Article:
Creative Illustration by Andrew Loomis

Creative Illustration by Andrew Loomis
I’ve written before about my admiration for the classic instructional books by the early to mid 20th century American illustrator Andrew Loomis.

In particular I’ve enthusiastically reviewed two of the superb new editions from Titan Books of his too long out of print classics, Figure Drawing for All it’s Worth and Drawing the Head and Hands (links to my reviews).

My recommendation for the relevance for these volumes from the 1940’s and 1950’s to contemporary artists comes under two principles: “What’s old is new” (or fashionably retro) and “Some things are timeless.”

The latter, of course, is the primary qualification for Loomis’ teachings; they go to the heart of figure drawing, and in his signature work, Creative Illustration, he also goes to the heart of composition, line, tone, narrative imagery and creative idea generation.

The book, published in 1947, was aimed at professional illustrators; and while some of the advice about the nature of the business may be dated, some is not, and the principles of composing and creating illustrations in various media are essential and timeless.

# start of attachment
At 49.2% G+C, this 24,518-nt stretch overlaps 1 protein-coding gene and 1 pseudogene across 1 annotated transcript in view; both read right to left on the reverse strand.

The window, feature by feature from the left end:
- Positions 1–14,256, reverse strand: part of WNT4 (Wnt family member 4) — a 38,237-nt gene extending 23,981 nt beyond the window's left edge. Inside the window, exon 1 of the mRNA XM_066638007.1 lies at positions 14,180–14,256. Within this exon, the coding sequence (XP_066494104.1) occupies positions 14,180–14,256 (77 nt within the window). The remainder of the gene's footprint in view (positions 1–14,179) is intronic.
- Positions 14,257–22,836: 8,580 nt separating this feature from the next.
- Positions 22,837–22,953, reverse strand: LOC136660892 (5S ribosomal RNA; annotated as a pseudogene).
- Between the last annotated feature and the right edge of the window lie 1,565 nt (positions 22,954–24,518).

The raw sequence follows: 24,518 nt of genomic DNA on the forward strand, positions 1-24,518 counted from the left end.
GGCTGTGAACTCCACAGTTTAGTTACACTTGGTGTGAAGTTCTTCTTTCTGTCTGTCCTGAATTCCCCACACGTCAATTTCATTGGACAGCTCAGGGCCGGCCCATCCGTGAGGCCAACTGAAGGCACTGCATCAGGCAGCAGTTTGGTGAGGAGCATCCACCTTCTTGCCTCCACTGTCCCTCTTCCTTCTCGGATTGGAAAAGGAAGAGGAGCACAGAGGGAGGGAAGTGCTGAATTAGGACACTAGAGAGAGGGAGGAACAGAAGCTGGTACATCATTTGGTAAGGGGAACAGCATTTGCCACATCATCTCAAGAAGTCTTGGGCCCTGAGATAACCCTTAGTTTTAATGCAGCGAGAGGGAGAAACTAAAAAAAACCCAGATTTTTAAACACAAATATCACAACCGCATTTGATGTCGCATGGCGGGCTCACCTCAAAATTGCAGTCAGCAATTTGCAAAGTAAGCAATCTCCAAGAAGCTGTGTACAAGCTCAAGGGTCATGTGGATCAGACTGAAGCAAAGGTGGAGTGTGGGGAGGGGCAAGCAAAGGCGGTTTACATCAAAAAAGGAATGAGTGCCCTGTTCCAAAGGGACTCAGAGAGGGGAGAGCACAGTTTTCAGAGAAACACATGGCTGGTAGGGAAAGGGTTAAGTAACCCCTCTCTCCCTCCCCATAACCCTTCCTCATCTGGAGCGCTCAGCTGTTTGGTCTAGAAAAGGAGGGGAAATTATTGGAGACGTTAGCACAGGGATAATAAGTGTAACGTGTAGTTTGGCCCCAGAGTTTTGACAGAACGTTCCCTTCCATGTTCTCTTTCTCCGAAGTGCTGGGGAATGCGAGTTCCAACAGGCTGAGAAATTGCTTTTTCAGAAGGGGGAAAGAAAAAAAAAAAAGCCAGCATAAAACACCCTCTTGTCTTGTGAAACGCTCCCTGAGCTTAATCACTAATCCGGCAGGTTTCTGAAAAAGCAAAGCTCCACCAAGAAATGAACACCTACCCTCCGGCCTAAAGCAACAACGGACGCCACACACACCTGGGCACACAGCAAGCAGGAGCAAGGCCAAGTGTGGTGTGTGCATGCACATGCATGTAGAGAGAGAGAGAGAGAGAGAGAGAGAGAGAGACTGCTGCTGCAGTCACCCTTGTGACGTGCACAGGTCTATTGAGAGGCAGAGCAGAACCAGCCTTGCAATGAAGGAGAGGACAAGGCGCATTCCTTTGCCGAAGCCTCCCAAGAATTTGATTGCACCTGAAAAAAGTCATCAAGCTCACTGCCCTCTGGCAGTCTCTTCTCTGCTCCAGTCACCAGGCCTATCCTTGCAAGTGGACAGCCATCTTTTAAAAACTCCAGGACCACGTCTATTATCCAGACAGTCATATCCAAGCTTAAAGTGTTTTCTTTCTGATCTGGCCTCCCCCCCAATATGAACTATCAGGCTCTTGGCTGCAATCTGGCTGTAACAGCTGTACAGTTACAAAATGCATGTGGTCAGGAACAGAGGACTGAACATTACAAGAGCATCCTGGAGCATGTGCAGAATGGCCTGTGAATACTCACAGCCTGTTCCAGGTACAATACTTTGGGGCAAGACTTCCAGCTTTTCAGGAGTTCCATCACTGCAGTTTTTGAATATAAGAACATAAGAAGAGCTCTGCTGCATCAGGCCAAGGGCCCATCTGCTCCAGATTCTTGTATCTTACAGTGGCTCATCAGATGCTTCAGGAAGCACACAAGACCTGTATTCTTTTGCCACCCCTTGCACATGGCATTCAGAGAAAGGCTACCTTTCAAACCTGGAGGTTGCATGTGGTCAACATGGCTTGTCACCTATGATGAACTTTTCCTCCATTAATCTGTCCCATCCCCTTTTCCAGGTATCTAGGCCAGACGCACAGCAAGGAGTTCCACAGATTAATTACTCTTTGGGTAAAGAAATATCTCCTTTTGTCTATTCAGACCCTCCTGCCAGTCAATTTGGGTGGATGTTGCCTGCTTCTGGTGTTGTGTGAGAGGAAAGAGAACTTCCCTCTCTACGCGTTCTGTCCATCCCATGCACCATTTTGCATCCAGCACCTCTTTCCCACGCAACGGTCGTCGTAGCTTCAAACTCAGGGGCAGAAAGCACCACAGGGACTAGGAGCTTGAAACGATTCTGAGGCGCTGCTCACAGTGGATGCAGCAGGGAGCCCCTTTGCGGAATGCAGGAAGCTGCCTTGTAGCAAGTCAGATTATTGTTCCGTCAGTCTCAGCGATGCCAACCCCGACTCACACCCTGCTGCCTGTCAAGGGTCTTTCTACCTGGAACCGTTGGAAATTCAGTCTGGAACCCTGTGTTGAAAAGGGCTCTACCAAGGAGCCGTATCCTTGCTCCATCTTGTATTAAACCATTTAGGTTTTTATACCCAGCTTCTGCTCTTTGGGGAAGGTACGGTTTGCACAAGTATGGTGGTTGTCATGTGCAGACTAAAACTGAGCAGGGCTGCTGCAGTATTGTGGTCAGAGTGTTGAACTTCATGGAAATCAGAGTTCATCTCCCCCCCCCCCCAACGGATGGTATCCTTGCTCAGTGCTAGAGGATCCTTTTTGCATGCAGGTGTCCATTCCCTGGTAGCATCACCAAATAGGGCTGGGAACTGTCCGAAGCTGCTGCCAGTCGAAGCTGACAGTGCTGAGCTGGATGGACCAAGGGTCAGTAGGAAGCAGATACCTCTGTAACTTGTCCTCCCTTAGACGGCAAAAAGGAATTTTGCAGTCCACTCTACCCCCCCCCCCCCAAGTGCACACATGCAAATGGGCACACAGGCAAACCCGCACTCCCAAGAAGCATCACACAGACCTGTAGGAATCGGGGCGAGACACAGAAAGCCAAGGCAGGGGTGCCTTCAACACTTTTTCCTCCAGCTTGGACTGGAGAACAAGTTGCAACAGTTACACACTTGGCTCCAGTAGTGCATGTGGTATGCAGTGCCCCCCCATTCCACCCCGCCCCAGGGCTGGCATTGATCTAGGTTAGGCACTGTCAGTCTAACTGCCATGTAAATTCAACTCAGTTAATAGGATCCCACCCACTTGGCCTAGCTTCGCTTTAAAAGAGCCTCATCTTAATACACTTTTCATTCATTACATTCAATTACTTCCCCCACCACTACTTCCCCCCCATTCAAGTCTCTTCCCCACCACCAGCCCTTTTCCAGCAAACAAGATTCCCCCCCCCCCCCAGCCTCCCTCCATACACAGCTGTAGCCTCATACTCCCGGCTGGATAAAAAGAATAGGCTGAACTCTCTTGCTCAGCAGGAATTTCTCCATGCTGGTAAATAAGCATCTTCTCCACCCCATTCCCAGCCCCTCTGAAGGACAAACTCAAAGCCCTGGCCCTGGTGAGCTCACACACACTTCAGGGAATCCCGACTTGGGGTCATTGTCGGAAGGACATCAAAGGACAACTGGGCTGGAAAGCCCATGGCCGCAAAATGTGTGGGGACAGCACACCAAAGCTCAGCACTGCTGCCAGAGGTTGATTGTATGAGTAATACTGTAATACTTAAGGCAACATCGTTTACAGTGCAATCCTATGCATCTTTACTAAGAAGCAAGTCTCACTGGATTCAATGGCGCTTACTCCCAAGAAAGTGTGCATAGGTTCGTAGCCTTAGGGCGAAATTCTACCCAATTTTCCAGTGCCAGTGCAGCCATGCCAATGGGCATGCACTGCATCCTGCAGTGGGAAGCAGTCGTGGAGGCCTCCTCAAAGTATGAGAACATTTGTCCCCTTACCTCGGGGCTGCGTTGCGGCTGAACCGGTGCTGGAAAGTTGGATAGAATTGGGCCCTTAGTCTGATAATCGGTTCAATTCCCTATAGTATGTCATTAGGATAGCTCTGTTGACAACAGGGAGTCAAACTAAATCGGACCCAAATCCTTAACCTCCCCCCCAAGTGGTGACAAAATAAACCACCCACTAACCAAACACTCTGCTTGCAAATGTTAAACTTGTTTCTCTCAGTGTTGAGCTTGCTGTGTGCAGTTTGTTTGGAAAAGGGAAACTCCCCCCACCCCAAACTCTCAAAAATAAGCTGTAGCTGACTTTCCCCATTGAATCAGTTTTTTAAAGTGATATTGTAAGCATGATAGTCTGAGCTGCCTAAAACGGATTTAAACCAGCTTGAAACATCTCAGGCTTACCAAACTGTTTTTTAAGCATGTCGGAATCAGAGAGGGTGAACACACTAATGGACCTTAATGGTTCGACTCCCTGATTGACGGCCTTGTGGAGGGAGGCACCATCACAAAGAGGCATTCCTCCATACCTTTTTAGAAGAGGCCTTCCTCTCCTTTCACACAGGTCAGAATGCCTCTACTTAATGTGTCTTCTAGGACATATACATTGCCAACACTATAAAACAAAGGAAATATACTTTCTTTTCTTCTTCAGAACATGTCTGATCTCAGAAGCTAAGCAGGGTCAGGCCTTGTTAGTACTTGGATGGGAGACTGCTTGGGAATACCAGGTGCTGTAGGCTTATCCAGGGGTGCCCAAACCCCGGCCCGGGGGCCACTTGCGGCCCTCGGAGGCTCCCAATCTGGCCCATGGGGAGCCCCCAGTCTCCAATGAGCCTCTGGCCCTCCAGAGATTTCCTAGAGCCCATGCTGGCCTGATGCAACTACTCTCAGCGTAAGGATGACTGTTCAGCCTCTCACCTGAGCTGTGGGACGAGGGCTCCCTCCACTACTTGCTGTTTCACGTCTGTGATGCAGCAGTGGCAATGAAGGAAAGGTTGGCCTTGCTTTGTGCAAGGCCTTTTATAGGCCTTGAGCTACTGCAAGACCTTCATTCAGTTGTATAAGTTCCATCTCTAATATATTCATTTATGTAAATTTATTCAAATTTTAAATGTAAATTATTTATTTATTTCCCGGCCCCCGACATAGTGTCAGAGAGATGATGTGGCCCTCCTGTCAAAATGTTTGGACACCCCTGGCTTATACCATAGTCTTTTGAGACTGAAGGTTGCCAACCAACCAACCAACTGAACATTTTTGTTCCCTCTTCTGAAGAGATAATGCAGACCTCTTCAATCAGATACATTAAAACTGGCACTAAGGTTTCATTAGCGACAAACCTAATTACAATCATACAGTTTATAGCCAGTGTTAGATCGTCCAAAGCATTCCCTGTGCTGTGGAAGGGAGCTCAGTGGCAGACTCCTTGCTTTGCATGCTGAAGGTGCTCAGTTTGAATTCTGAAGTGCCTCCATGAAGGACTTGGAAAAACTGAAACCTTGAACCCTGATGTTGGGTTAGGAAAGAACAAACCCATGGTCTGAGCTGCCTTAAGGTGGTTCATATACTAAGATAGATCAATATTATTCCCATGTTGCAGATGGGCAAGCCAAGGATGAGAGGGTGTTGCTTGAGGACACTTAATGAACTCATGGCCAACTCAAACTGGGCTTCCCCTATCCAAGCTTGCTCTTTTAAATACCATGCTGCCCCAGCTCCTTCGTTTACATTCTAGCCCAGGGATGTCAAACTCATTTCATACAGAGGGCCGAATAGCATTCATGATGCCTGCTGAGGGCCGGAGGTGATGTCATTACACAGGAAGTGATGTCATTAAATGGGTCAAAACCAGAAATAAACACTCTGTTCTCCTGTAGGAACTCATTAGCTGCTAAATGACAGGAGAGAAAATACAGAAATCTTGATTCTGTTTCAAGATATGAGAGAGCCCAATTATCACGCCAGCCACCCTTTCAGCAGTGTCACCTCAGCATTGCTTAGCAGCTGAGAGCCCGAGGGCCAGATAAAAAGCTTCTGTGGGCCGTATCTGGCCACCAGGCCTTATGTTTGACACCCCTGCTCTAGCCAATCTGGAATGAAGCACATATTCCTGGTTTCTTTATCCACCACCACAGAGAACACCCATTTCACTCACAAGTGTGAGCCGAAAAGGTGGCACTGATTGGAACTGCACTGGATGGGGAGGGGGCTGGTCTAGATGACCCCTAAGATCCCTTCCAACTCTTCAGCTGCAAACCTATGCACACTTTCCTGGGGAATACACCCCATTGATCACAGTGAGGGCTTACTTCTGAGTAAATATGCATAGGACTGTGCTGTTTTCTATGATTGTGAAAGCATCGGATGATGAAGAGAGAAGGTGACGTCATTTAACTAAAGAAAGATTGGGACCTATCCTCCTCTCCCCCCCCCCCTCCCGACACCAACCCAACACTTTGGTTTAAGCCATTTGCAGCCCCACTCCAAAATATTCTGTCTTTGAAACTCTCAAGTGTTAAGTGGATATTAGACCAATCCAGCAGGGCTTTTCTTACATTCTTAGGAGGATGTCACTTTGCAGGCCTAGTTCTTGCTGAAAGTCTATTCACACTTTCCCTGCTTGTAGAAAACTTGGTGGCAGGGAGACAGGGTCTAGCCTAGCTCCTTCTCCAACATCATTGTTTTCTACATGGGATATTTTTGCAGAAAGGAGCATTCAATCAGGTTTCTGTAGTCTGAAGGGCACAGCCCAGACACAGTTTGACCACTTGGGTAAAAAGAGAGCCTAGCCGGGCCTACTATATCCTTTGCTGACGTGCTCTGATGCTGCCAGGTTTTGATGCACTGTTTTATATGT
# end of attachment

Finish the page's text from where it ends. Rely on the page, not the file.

Some may find Loomis’ style “old fashioned” — others, myself included, find it both timeless and wonderfully retro, as fresh as when he was working.

There is plenty of it to be seen in Creative Illustration. Loomis has packed it with instructional drawings, layout diagrams, sketches, process sequences, paintings and illustrations in diverse media. It’s a visual treat as well as a treasure of art instruction.

He even goes into his admiration for the work of the great American illustrator Howard Pyle, including some tone studies he made of Pyle’s works (above, 7th down).

Once again, Titan Books has gone beyond a respectful reproduction and brought us a beautiful edition of this classic work, from the facsimile cream-colored paper to the color reproductions to the crisp black and white and tone illustrations.